How were the pyramids built?

For 4,000 years the Pyramids of Giza were the tallest manmade structures on Earth, and researchers still can’t work out how they were built. The latest episode of Veritasium examines the evidence and debunks some common myths.

 

The Great Pyramids of Giza are undoubtedly impressive – the perfectly constructed stone structures were built 4,500 years ago and the tallest reaches 147 metres, towering high above the flat sands of the Giza plateau in Egypt.

Even more impressive is the fact that each pyramid contains around 2 million stones, each weighing between 1.5 and 3 tonnes, and was constructed in a time when the Egyptians didn’t have wheels or steel, and the only metal available was copper and copper alloys. To this day we still know very little about how they were built, or even what they housed (robots only recently gave us the first glimpse into the Great Pyramid’s secret chamber)

This has led to a range of conspiracy theories on how the pyramids were built over the years, most notably the fact that they were either constructed by extraterrestrials, or slaves, captured by the Pharaohs and worked to death to make these great tombs.

But as Derek Muller explains in the new episode of Veritasium, new evidence suggests that it wasn’t slaves (or extraterrestrials) who built these structures at all, it was actually skilled workers who were paid for their time and rewarded well in life and death, as recently discovered tombs near the Giza plateau suggest.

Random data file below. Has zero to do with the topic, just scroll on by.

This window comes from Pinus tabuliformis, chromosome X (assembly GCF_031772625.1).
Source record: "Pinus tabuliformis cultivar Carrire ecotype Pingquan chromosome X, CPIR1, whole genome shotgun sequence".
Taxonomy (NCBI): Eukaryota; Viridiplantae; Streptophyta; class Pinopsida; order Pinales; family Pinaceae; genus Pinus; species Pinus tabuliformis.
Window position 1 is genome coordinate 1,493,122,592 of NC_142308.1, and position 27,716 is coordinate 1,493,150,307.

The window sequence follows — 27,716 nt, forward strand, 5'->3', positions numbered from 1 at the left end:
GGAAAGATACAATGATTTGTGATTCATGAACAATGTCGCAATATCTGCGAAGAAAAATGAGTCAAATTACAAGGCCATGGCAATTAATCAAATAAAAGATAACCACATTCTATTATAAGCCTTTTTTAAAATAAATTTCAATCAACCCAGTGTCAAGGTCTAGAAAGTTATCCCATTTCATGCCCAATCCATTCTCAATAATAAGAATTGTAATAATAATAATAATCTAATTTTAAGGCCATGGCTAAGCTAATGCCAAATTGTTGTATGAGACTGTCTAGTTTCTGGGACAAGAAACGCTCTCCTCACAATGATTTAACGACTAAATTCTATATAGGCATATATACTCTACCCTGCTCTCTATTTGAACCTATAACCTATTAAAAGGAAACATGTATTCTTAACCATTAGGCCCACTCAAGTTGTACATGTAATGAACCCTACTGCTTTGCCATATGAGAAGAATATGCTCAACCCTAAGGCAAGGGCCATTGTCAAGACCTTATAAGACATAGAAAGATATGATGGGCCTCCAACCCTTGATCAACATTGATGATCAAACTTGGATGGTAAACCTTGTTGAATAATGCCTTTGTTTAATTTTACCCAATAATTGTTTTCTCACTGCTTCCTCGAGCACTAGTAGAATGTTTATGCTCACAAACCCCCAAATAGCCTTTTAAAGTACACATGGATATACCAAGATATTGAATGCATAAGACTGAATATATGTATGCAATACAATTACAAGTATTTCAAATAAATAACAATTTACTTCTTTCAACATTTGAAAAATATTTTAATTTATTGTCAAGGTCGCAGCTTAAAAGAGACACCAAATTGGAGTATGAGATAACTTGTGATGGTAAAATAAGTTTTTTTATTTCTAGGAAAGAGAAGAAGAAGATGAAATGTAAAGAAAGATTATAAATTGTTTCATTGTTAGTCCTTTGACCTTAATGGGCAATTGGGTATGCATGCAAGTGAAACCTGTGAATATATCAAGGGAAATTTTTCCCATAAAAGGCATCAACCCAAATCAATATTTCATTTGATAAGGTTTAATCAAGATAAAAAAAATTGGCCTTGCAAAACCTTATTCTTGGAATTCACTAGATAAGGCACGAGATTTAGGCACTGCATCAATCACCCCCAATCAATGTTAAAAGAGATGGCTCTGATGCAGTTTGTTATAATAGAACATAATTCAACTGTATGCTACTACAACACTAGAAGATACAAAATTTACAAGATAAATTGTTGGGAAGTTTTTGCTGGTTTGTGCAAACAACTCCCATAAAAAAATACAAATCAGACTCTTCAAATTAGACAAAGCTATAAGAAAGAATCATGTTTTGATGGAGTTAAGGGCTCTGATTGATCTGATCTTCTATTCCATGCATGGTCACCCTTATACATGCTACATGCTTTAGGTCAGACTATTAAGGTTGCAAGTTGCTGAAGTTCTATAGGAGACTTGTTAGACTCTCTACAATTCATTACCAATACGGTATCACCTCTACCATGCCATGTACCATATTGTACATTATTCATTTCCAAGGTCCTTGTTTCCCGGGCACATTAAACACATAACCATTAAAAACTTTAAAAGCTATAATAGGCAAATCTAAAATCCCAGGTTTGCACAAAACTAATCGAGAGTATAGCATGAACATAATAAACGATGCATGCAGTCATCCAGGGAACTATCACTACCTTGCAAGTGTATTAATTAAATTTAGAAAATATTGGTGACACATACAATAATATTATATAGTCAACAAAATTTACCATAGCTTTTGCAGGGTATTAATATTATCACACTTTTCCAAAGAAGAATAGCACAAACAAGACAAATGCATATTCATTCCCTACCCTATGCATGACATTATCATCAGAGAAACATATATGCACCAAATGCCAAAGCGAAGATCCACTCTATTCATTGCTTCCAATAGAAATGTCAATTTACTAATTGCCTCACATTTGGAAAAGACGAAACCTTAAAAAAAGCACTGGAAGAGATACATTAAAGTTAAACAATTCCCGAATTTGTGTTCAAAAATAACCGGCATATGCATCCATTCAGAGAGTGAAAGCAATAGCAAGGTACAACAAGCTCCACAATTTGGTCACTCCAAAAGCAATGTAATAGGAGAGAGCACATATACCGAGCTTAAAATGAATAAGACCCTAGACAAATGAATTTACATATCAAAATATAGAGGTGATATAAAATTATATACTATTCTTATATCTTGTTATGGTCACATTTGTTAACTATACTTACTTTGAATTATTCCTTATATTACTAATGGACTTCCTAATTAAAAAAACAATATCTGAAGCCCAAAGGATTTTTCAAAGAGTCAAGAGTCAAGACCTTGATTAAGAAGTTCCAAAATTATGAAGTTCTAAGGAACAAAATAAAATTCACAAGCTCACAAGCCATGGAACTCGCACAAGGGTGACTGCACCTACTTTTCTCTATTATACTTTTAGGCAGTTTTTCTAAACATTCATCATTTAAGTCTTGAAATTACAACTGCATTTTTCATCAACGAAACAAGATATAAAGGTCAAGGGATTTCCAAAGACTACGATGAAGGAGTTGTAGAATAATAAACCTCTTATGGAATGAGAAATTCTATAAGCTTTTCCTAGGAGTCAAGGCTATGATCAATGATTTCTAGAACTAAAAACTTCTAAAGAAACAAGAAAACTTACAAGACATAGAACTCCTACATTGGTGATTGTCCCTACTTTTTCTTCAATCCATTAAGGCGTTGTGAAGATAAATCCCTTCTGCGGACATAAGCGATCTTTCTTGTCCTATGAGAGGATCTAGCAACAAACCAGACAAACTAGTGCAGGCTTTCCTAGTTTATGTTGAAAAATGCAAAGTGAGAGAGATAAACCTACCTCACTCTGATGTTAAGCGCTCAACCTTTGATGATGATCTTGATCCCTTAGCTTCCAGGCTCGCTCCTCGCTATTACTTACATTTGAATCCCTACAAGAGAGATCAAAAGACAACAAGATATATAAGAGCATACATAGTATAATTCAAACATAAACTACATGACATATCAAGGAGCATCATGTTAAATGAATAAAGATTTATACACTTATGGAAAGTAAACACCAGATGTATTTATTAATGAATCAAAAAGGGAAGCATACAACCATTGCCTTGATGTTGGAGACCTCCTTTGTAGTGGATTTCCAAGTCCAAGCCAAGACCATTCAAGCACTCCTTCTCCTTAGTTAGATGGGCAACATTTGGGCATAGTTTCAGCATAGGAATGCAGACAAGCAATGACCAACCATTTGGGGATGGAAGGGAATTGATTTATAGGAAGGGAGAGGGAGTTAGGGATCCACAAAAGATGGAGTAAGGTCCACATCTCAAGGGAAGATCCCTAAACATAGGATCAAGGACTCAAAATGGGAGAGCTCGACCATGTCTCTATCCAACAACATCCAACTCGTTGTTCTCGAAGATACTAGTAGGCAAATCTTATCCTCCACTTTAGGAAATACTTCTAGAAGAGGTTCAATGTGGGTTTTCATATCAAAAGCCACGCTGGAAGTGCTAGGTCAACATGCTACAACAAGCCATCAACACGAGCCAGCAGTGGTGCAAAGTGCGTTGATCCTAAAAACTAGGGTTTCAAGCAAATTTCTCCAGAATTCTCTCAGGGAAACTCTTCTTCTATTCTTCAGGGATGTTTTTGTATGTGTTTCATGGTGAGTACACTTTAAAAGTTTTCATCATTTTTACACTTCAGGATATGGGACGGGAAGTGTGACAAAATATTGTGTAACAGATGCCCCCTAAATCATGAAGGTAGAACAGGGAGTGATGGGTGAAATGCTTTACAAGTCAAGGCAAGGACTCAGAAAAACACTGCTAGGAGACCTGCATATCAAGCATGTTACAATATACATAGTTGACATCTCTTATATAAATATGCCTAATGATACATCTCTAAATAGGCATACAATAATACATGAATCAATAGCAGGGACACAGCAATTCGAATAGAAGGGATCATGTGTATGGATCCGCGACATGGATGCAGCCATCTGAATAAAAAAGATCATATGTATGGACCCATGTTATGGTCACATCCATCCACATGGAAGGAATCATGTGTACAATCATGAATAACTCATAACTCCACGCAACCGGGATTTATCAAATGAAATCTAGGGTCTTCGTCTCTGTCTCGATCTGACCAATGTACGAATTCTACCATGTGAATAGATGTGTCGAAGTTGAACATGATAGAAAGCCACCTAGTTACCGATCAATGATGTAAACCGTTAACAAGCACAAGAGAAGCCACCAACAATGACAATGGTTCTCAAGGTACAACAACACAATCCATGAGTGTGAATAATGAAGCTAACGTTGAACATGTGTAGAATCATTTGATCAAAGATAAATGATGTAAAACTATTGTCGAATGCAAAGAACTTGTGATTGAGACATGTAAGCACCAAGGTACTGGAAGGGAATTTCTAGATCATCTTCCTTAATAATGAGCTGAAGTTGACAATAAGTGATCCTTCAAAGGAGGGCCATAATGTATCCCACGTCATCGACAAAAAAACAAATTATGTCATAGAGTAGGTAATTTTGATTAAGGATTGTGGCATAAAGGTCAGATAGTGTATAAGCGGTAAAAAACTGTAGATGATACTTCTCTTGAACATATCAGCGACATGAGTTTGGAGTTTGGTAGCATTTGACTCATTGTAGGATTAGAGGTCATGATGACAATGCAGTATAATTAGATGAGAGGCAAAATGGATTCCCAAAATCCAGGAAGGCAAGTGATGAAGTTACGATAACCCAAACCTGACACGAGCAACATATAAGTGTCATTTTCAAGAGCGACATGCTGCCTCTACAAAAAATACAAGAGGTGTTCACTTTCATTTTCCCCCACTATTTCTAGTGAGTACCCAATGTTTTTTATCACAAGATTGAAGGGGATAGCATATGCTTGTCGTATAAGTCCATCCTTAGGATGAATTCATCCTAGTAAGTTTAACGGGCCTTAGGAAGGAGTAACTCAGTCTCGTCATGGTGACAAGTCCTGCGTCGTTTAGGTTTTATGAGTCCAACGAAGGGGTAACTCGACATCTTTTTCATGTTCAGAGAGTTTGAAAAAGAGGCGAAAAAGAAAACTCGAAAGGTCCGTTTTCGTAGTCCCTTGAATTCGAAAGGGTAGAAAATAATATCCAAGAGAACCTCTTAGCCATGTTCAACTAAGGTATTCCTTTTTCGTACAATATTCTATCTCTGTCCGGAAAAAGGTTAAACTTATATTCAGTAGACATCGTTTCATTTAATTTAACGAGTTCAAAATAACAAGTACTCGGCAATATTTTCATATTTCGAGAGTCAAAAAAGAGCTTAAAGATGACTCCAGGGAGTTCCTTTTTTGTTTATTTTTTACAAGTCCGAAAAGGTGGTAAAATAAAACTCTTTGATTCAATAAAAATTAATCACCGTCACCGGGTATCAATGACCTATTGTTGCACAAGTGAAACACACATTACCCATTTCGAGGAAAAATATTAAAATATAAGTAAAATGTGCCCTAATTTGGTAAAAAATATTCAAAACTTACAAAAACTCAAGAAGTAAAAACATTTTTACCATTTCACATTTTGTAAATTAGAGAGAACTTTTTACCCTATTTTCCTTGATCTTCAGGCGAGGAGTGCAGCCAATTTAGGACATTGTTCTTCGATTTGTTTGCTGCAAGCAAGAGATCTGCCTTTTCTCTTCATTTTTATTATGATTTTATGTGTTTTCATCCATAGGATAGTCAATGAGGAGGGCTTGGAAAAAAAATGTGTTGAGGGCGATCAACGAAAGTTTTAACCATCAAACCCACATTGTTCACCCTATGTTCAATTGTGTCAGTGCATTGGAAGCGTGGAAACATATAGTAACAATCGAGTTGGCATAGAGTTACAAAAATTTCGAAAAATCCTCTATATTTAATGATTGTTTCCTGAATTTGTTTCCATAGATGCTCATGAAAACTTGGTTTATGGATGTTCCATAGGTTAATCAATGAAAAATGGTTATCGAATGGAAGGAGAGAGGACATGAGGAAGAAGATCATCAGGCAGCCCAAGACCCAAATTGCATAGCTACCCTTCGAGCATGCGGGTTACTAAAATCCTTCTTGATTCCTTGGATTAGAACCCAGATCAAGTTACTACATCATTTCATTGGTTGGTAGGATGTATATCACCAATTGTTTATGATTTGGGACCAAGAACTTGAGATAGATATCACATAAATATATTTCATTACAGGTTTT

Still, even with such skilled workers it would have taken around 30 to 40 years to build the pyramids – and that’s if they were working 10 to 12 hours a day and laying a 2-tonne stone every three minutes.

That’s not to mention the fact that the granite they used for the internal structure of the pyramids was painstakingly chiseled out of a quarry in Aswan and then transported to Giza, more than 800 km up the Nile.

So surely they had some tools to help them do all of that? New archaeological evidence, along with hieroglyphics, suggests that the heavy stones were likely transported by giant sleds, dragged across wet sand in order to reduce friction and stop the whole thing from sinking into the desert. Other theories suggest they might have used logs of wood to make the blocks easier to roll.

There’s also evidence that the Egyptians used ramps and even levers to construct the pyramids, and flood water to help level the ground they still stand on today.

But even with these limited tools and some ingenious ancient physics, is it possible that the Egyptians could have really built these awe-inspiring and mysterious shapes? Watch the latest episode of Veritasium above to find out.

And next time you look at the weathered, reddish/brown pyramids, remember that 4,500 years ago they were covered in bright white limestone and topped with a metallic mixture of gold and silver in order to look like giant sun rays. That is pretty spectacular.

Source: Veritasium

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